A recent item we published regarding a new name for Taiwan’s China Airlines provided a fair amount of reader interest (see comments at the end of the article).

Now according to France24.com, Covid-19 has brought fresh impetus to the proceedings.

Taiwan has more successfully tackled the pandemic than mainland China.

It suggests that Taiwan wants to solve the issue of confusion between the national airlines of the ‘Two Chinas.’

Air China is owned by mainland China whereas China Airlines is the national airline of Taiwan.

This has caused endless confusion over the decades, and even now with the internet, social media, etc, the confusion persists.

France24 reports that Taiwan’s parliament has this week raised the issue once again.

It quotes parliament speaker Yu Shyi-Kun saying, “The [transport] ministry should make CAL more identifiable internationally with Taiwanese images to protect Taiwan’s national interests as overseas it [Taiwan] is mistaken for a Chinese airline.”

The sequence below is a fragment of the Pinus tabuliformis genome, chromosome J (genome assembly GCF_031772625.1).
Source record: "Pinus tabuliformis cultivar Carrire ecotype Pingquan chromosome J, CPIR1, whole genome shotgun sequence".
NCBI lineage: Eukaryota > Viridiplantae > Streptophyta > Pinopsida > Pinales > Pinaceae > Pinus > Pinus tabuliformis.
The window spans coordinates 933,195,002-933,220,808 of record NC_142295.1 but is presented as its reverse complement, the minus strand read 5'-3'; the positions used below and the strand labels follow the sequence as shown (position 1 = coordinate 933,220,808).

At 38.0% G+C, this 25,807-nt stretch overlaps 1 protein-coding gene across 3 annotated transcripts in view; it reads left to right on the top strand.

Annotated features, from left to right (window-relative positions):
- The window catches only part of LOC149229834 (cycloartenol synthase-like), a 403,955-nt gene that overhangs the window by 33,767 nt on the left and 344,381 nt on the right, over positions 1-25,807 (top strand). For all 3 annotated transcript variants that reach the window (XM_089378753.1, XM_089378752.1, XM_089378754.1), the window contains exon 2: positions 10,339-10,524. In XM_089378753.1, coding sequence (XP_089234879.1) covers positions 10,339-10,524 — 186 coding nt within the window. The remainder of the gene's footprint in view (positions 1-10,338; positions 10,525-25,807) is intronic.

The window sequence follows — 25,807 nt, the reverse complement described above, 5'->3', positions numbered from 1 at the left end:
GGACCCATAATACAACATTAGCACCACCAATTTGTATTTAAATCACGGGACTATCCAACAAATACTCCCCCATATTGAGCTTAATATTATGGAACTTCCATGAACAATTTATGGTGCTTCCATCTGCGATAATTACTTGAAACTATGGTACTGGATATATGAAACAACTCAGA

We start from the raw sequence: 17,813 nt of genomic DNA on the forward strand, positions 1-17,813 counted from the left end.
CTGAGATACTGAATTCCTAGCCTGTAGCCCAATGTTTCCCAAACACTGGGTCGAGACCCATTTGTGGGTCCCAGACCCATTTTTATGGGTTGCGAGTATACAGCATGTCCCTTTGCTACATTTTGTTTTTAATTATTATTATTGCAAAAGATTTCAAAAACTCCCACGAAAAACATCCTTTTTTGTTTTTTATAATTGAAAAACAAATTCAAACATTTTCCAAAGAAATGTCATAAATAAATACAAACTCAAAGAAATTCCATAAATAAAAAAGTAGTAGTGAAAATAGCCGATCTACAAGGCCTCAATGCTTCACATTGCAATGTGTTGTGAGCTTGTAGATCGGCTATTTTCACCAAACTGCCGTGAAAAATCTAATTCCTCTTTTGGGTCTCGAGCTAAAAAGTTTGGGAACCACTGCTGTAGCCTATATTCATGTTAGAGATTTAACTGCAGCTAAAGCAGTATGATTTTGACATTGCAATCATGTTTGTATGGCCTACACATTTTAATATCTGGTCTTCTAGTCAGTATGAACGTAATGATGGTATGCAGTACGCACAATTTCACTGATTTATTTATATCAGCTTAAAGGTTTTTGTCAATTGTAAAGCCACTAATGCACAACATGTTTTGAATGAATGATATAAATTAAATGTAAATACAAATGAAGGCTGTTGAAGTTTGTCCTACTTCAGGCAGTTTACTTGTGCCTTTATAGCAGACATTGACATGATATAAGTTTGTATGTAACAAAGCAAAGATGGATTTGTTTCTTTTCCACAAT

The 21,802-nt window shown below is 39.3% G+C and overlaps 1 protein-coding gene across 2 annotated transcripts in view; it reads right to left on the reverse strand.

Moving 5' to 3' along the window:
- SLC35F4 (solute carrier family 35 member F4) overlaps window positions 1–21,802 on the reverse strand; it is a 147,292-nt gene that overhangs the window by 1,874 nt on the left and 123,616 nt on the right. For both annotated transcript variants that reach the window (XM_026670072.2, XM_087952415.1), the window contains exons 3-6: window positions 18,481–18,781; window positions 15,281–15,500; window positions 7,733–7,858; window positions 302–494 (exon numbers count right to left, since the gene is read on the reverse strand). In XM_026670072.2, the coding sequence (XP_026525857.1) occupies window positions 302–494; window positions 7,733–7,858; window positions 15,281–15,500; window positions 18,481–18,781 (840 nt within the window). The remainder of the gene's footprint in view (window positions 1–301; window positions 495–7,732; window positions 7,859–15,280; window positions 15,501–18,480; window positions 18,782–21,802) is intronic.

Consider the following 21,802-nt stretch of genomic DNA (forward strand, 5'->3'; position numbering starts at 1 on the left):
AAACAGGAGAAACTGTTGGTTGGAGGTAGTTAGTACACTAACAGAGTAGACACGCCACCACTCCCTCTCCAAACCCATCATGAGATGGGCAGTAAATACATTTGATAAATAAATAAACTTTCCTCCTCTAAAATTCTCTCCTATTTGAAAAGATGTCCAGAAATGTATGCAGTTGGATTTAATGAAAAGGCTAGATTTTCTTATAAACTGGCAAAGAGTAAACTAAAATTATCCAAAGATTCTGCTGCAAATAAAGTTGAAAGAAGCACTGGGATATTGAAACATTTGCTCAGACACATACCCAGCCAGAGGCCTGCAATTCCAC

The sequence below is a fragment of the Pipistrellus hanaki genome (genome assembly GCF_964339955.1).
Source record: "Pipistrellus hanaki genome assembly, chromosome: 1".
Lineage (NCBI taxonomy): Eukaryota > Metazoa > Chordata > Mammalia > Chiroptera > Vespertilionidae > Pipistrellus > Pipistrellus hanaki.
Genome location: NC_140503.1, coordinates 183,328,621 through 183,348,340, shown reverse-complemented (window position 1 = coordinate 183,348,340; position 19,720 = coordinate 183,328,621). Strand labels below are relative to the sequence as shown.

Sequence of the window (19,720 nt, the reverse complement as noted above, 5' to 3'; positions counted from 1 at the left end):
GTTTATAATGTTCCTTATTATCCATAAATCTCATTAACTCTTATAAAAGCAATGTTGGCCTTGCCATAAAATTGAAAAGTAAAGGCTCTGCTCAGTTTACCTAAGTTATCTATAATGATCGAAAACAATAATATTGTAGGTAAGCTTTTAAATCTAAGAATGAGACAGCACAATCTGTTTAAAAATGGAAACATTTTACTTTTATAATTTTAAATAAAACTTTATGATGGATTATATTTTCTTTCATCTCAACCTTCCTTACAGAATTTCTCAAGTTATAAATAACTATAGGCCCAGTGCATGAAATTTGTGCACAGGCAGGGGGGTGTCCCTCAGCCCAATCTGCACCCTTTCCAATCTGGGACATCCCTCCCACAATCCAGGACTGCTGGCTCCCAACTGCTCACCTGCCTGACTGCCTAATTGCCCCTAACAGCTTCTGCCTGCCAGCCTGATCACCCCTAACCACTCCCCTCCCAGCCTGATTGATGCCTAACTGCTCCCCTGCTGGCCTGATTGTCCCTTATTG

In the past, as Business Traveller has reported, this would not have been a good idea as many countries did not grant landing rights to any Taiwanese airline for diplomatic reasons.

It was privately-owned Eva Air which changed matters almost 30 years ago when it adopted a neutral livery and played down its Taiwanese roots.

Later CAL adopted  a neutral ‘plum blossom’ livery which enabled it to gain more traffic rights.

Taiwannews.com notes, wisely in my opinion, that “the proposal to the MOTC [transport ministry] should in the early stages focus on a redesign of the aircraft’s livery” so as not to cause problems with traffic rights were Taiwan or an image of Taiwan to appear.

As Business Traveller reported in June, China Airlines was planning to resume London flights this month.

China Airlines to offer weekly London Heathrow flights, resume hot meal service